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Hydroxychloroquine



Hydroxychloroquine
Systematic (IUPAC) name
2-[{4-[(7-chloroquinolin-4-yl)amino]pentyl}(ethyl)amino]ethanol
Identifiers
CAS number 118-42-3
ATC code P01BA02
PubChem 3652
Chemical data
Formula C18H26ClN3O 
Mol. mass 335.872 g/mol
Pharmacokinetic data
Bioavailability  ?
Metabolism  ?
Half life 1-2 months
Excretion Renal
Therapeutic considerations
Pregnancy cat.

D (Au), C (U.S.)

Legal status

POM (UK), ℞-only (U.S.)

Routes Oral

Hydroxychloroquine is an antimalarial drug, sold under the trade name Plaquenil®, also used to reduce inflammation in the treatment of Rheumatoid arthritis (see Disease-modifying antirheumatic drugs) and lupus.

Additional recommended knowledge

Contents

Classification and use

Hydroxychloroquine is classified as an anti-malarial medication, and is one of a number of drugs which have been used for many years in the treatment of malaria. It is useful in treating systemic lupus erythematosus as well as rheumatoid arthritis and Sjogren's Syndrome (all rheumatic disorders) though their action with these conditions is not understood, though they are believed to reduce T-lymphocyte transformation and chemotaxis. It is also speculated that this drug alters the lysosomal pH in antigen presenting cells, further helping curb inflammation. With arthritis, the benefits will take several weeks to occur.

Dosage

Malaria

For prevention of malaria, the usual adult dose is 400 milligrams per seven days, on the same day, begun two weeks prior to exposure, or two 400 milligrams doses taken six hours apart. Suppressive therapy continues for eight weeks after leaving the contaigious area. For acute malaria is either a single 800 milligram dose, or 800 milligrams followed by 400 milligrams six to eight hours later, and 400 milligrams once per day for two consecutive days. The children's dose will depend on the weight of the child, but should be supervised by a doctor.

Lupus Erythematosus

The adult starting dose is 400 milligrams one to two times daily, for several weeks or months, depending on the reaction. This may be reduced to 200 to 400 milligrams per day for maintenance. With systemic lupus, it is especially useful in relieving skin inflammation, hair loss, oral sores, fatigue and joint pain, as well as preventing relapse.

Rheumatoid Arthritis

The adult starting dose is 400 to 600 milligrams per day with food or milk; with improvement (between four to twelve weeks) the maintenance dose is 200 to 400 milligrams daily. Hydroxychloroquine is not safe for the treatment of juvenile arthritis.

Side Effects

Side effects are difficult to anticipate, and should be reported to a doctor immediately if new symptoms develop or old symptoms change in intensity. Generally side effects are not common, but can include (for short-term treatment of acute malaria) abdominal cramps, diarrhea, heart problems, reduced appetite, headache, nausea and vomiting. The symptoms for prolonged treatment of lupus or arthritis include the acute symptoms, plus altered eye pigmentation, acne, anemia, bleaching of hair, blisters in mouth and eyes, blood disorders, convulsions, significant vision difficulties, diminished reflexes, emotional changes, excessive coloring of the skin, hearing loss, hives, itching, liver problems or failure, loss of hair, muscle paralysis, weakness or atrophy, nightmares, psoriasis, reading difficulties, tinnitus, skin inflammation and scaling, skin rash, vertigo, and weight loss. Hydroxychloroquine can worsen existing cases of both psoriasis and porphyria.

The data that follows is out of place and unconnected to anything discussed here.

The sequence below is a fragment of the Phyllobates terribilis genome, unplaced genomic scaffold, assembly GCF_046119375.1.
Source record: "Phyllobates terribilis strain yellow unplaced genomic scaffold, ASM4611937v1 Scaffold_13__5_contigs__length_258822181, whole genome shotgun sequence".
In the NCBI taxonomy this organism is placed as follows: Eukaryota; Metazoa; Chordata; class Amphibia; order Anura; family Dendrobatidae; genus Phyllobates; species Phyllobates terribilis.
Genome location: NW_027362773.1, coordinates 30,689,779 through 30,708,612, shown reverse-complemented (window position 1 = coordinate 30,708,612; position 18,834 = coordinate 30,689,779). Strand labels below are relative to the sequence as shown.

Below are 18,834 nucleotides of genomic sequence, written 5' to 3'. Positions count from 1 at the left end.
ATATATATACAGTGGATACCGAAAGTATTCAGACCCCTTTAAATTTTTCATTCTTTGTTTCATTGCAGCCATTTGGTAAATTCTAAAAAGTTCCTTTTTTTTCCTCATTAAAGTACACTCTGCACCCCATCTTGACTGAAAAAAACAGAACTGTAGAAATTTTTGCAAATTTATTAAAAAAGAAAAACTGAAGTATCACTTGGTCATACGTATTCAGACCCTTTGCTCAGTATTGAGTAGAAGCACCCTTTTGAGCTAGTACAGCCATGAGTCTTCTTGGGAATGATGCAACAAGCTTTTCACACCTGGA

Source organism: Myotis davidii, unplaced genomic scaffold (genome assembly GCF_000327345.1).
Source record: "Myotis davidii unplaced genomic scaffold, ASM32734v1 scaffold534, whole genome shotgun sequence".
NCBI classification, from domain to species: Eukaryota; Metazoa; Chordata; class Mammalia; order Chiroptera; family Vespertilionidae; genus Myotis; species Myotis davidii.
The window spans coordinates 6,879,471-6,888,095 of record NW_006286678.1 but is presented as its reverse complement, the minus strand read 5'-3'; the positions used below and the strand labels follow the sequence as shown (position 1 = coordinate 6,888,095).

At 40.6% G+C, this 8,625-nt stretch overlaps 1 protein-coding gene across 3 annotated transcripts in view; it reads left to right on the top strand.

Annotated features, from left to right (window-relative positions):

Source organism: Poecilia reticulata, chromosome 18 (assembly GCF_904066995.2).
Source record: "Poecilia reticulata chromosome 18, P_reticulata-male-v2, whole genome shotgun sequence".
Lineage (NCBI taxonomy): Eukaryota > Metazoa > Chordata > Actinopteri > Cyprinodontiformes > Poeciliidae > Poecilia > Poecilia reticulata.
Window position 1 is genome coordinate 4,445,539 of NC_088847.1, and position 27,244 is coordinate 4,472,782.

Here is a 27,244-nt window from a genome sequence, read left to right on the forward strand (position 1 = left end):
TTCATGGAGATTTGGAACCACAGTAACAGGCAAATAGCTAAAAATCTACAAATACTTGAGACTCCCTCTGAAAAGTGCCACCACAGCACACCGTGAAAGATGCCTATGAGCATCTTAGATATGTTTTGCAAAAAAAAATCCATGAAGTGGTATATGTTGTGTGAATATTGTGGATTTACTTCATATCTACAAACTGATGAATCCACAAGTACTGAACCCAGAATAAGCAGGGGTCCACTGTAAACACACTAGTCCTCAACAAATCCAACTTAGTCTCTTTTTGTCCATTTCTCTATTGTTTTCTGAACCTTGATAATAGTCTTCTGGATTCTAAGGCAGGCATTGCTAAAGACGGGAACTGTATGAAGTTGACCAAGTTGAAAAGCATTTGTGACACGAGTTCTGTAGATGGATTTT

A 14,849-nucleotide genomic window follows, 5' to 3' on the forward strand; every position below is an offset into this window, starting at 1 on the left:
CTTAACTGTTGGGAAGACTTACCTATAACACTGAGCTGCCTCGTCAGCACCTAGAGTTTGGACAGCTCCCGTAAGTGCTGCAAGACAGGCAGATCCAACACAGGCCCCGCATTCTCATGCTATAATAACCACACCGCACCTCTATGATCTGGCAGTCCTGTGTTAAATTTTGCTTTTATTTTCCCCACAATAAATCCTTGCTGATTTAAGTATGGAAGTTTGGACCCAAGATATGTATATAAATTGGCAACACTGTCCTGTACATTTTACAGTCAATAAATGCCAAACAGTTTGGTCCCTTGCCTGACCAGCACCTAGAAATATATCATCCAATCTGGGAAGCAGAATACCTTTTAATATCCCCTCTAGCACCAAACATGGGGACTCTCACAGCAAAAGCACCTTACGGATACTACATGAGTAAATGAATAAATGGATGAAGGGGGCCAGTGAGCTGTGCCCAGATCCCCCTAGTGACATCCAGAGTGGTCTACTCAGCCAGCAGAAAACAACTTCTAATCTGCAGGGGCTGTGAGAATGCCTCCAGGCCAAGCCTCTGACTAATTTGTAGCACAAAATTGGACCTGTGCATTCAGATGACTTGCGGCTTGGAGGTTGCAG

The most common side effects are a mild nausea and occasional stomach cramps with mild diarrhea. The most serious side effect is a rare toxicity in the eye (generally with chronic use), and requires regular screening even when symptom-free. The daily safe maximum dose for eye toxicity can be computed from one's height and weight using this calculator.

Toxicity from hydroxychloroquine may be seen in two distinct areas of the eye, the cornea, and the macula. The cornea may become affected (relatively commonly) by an innocuous vortex keratopathy and is characterized by whorl-like corneal epithelial deposits. These changes bear no relationship to dosage and are usually reversible on cessation of hydroxychloroquine.

The macular changes are potentially serious and are related to dosage and length of time taking hydroxychloroquine. Established maculopathy is characterized by moderate reduction of visual acuity and an obvious "bulls eye" macular lesion. End stage maculopathy is characterized by severe reduction in visual acuity and severe atrophy of the retinal pigment epithelium.

A type of enzyme deficiency (enzyme G6PD) found most frequently in those of African descent can develop into severe anemia and should also be monitored. Children are more sensitive to hydroxychloroquine than adults are, and small doses can be potentially fatal.

Hydroxychloroquine generally does not have significant interactions with other medications but care should be taken if combined with medication altering liver function as well as Aurothioglucose (Solganal), Cimetidine (Tagamet) or Digoxin (Lanoxin). It will transfer into breastmilk and should be used with care by pregnant or nursing mothers.

Symptoms of overdose can occur within a half-hour of taking the medication. Overdose symptoms include convulsions, drowsiness, headache, heart problems or heart failure, difficulty breathing and vision problems.

References

    • Health Square article on Hydroxychloroquine
    • Medicinenet article on Hydroxychloroquine
     
    This article is licensed under the GNU Free Documentation License. It uses material from the Wikipedia article "Hydroxychloroquine". A list of authors is available in Wikipedia.
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